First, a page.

Tuesday, April 22, 2014

Seven Picture Books in Seven Days

It's that time of year! Spring has sprung and Paula Yoo's picture book writing frenzy is nine days away. Join us as we participate in National Picture Book Writing Week 2014, now in its sixth year.
Sign-up now!

Have you participated in years past? Have you completed the challenge? Have any of your drafts from last year turned into worthwhile manuscripts? Share your thoughts and successes. I'd love to hear from you.

S is for Seven*

*Follow the A to Z Challenge

Monday, April 21, 2014

R is for Rock

R is for Rock and Rockwell Kent**
Celebrate National Poetry Month!

This is my rock
And here I run
To steal the secret
Of the sun;

This is my rock
And here come I
Before the night has swept the sky;

This is my rock
This is the place
I meet the evening face to face.*

-David McCord

Rockwell Kent bookplate,
Courtesy BookplateInk

* This Is My Rock
** Follow the link to the A to Z Challenge.

Sunday, April 20, 2014

R is for Resurrection

Tomorrow is the scheduled day for "R" in the A to Z Challenge, but today is the day I celebrate the Resurrection of my Savior. Ask me about Him.

Saturday, April 19, 2014

Illustration Sensation, Quentin Blake

Q is for Quentin Blake*

Sir Quentin Blake has been an illustrator for over sixty years. His art appears in magazines, books, galleries, and on postage stamps and hospital walls. In 1999, he became the first Children's Laureate. He was knighted by the Prince of Wales in 2013. He has received numerous awards including the Bologna Ragazzi prize, the Hans Christian Andersen Award, the Kate Greenaway Medal, and the Eleanor Farjeon Award.

He is perhaps best known for his illustrations of Roald Dahl characters.

Willy Wonka, Charlie, and Grandpa

The Big Friendly Giant

A Near Thing for
Captain Najork
, by Russell Hoban
Walker Books recently re-released three of Russell Hoban's classic books with the original Quentin Blake illustrations. ">Quentin Blake works loosely with pen and ink. 
To keep each illustration fresh, he works on a light box. The sketch shines through the paper, but not enough to copy it exactly. In this way, each drawing takes on new life of its own. He endeavors to create characters which are defined enough to tell a story, but not so defined that they interfere with the concept formed in the reader's imagination. Of artistic talent, he says, “Don’t worry about being a great artist … just draw until you find your style”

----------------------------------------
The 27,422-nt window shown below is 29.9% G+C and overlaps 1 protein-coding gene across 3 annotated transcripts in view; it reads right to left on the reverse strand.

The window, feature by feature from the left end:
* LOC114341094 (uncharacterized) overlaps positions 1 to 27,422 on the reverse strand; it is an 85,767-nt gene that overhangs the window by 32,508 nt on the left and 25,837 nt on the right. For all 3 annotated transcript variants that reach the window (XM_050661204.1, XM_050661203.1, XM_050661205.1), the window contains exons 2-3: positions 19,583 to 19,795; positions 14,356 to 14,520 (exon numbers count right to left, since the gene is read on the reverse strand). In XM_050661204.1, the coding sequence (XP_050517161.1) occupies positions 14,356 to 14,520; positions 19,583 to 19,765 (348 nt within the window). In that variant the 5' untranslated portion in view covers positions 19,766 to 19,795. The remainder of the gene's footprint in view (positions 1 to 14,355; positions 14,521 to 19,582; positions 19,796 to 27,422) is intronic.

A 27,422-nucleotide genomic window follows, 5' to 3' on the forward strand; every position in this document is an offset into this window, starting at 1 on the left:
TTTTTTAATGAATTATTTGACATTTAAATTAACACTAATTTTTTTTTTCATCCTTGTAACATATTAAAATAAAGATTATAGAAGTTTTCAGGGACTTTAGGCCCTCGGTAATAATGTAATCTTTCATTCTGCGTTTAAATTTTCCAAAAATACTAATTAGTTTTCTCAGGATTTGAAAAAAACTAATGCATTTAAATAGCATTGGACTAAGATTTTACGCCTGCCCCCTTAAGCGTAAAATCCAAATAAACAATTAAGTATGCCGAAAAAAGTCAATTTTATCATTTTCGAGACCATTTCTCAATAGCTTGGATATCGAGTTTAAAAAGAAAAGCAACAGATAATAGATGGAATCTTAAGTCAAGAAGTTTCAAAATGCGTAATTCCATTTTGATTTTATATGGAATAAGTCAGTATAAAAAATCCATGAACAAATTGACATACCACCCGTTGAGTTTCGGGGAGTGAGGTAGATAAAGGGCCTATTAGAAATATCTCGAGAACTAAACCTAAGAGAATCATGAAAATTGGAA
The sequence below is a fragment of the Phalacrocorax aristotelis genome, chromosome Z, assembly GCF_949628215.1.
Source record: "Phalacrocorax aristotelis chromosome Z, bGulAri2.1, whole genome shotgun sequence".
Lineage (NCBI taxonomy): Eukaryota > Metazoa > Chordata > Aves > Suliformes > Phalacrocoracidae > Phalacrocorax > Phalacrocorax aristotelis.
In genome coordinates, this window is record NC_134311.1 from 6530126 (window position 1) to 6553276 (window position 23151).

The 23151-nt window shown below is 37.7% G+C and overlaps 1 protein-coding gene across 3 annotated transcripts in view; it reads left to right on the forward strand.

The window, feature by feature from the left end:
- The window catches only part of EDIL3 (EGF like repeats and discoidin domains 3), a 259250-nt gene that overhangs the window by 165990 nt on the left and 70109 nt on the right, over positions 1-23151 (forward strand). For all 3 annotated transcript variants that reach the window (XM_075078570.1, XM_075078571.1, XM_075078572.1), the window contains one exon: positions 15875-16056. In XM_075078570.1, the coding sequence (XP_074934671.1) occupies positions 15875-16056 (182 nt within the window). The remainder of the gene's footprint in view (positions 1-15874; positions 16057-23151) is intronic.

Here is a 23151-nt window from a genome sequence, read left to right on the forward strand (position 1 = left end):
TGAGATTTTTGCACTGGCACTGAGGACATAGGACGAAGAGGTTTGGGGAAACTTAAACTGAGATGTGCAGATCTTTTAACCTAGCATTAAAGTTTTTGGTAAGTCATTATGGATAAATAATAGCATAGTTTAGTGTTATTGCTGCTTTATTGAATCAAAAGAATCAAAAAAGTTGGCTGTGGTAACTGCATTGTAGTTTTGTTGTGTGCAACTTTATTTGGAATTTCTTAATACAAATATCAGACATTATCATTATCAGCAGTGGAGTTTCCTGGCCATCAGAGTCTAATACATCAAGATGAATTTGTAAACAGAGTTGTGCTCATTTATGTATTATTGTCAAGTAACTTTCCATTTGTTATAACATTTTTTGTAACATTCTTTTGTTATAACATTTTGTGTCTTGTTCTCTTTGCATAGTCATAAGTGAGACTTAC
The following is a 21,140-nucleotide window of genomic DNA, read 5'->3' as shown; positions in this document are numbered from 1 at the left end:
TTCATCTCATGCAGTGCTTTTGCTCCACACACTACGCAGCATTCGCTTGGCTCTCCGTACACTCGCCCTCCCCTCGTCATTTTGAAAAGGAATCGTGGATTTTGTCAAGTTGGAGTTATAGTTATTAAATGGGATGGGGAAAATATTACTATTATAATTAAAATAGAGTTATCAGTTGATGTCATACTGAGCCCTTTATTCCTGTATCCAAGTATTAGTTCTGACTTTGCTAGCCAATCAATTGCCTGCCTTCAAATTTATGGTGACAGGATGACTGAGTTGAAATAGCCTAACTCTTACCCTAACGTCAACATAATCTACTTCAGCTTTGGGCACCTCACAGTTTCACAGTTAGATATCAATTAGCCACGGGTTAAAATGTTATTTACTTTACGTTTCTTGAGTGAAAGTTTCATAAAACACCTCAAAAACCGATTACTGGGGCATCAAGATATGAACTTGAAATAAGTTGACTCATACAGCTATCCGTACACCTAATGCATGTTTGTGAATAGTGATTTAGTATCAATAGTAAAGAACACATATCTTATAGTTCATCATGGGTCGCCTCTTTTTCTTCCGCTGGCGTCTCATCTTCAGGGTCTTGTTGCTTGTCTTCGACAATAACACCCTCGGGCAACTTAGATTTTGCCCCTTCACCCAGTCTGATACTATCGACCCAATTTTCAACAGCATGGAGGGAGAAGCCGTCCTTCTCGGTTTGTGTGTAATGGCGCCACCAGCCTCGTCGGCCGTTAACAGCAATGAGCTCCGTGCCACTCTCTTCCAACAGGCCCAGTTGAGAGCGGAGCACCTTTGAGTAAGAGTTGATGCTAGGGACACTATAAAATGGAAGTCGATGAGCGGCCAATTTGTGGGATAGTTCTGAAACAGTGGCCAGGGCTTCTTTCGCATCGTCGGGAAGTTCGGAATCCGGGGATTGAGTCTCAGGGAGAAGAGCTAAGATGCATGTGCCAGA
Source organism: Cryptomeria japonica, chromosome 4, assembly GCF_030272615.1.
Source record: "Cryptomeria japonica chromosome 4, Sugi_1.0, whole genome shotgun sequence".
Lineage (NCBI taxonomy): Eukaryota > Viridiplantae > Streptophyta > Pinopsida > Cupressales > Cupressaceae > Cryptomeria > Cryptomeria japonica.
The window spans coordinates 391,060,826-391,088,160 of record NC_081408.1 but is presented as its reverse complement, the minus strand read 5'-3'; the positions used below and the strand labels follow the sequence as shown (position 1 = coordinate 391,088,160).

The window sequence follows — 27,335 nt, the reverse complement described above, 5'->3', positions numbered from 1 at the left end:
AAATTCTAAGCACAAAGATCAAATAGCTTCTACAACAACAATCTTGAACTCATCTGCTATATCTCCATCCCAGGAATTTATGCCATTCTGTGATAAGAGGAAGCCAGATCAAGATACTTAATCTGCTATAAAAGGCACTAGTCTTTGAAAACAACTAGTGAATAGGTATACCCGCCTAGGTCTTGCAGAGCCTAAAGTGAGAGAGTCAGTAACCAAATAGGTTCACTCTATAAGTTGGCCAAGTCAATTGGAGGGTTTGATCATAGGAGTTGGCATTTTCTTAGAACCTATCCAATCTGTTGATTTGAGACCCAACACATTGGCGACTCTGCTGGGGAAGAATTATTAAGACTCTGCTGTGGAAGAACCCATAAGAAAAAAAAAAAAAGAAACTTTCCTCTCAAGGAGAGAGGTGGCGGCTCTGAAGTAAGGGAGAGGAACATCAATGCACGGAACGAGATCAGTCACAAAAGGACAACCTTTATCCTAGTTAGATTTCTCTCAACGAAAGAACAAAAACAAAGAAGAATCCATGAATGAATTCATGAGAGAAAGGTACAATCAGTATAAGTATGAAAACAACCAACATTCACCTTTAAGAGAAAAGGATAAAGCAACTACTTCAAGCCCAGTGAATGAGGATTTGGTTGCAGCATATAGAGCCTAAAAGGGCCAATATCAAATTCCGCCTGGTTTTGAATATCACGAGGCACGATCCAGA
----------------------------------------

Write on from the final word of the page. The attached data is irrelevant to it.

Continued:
I remember him best for his comic, Waldo Widdershin, which he produced for Cricket Magazine in the early 1980's.

More recently, Quentin Blake established the House of Illustration, the world's first non-profit dedicated to illustration as an art form. His work can be seen in various gallery shows, including Quentin Blake, Larger than Life, which showcases his mural work.

From the exhibition, Large As Life, at Hall Place & Gardens

You can read more about him in his books, Laureate's Progress, Beyond the PageWords and Pictures, or see his work in over 300 books.

*Follow the A to Z Challenge.

Friday, April 18, 2014

PPBF: Poetrees

J is for Jumbo*

Today's Perfect Picture Book Friday pick helps celebrate National Poetry Month 
and Earth Day.

Poetrees, written and illustrated by Douglas Florian
Written and Illustrated by Douglas Florian
Beach Lane Books, 2010
non-fiction, grades 1-5

Poetry, Nature, Non-Fiction

This book is ripe with poetrees,
They're grown to educate and please.
You'll see a cedar.
Oak tree too.
Birch and banyan,
Pine and yew.
Palm and gum
And willow tree,
Plus more you'll love tree-mendously!

Bristlecone Pine
I've chosen the jacket flap copy instead of the first poem because, well, because the copy is a poem. It perfectly explains  what to expect in this marvelous collection of eighteen poems about trees. There are a variety of poetic forms included in this book, too. The back matter, or "Glossitree," gives a paragraph about each tree in factual form.

What I Love:
Doug Florian's poetry is addicting. His tree poems are clever, informative, and filled with puns. Each spread of this book opens long-ways to emphasize the height of the trees. Every inch of this book was well-designed, contributing to the theme. "Tree Rings" is my favorite poem.

 tutorial from Ikatbag
1. Follow Douglas's poetic journey on his blog, floriancafe.
2. For information on species and care of trees, visit the Arbor Day Foundation site. Order some trees and get planting!
3. I found paper trees and other Earth Day crafts on Charlotte's Fancy.
4. If you live in the northeast, visit the National Arboretum, the Hershey Gardens, the US Botanic Garden, the Arnold Arboretum, or Longwood Gardens.
5. Have kids experiment with different types of poems listed at YoungWriters.  Kathi Mitchell's site lists examples and links for student poets.
6. Play poetry games online at Poetry4Kids.
7. What would PPBF be without a themed snack? Try these trees made from fruit or vegetables.
8. Inspire your young poet at Poetry At Play, founded by leading poets for adults and kids.
9. Here are some other Perfect Picture Books you might enjoy.